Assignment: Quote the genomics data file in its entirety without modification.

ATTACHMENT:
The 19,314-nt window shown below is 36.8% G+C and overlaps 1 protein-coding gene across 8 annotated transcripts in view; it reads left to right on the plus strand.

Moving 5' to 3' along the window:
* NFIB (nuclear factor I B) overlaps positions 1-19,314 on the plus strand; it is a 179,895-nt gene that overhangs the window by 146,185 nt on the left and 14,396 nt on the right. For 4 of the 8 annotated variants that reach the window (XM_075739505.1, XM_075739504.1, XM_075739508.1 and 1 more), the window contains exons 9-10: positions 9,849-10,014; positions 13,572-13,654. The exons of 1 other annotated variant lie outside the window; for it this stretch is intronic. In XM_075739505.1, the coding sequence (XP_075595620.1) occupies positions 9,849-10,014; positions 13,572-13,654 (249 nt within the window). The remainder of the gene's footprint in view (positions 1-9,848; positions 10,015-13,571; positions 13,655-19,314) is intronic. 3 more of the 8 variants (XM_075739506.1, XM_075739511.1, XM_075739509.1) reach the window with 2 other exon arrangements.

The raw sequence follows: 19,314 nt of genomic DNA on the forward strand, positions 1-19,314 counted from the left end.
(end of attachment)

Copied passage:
The 19,314-nt window shown below is 36.8% G+C and overlaps 1 protein-coding gene across 8 annotated transcripts in view; it reads left to right on the plus strand.

Moving 5' to 3' along the window:
* NFIB (nuclear factor I B) overlaps positions 1-19,314 on the plus strand; it is a 179,895-nt gene that overhangs the window by 146,185 nt on the left and 14,396 nt on the right. For 4 of the 8 annotated variants that reach the window (XM_075739505.1, XM_075739504.1, XM_075739508.1 and 1 more), the window contains exons 9-10: positions 9,849-10,014; positions 13,572-13,654. The exons of 1 other annotated variant lie outside the window; for it this stretch is intronic. In XM_075739505.1, the coding sequence (XP_075595620.1) occupies positions 9,849-10,014; positions 13,572-13,654 (249 nt within the window). The remainder of the gene's footprint in view (positions 1-9,848; positions 10,015-13,571; positions 13,655-19,314) is intronic. 3 more of the 8 variants (XM_075739506.1, XM_075739511.1, XM_075739509.1) reach the window with 2 other exon arrangements.

The raw sequence follows: 19,314 nt of genomic DNA on the forward strand, positions 1-19,314 counted from the left end.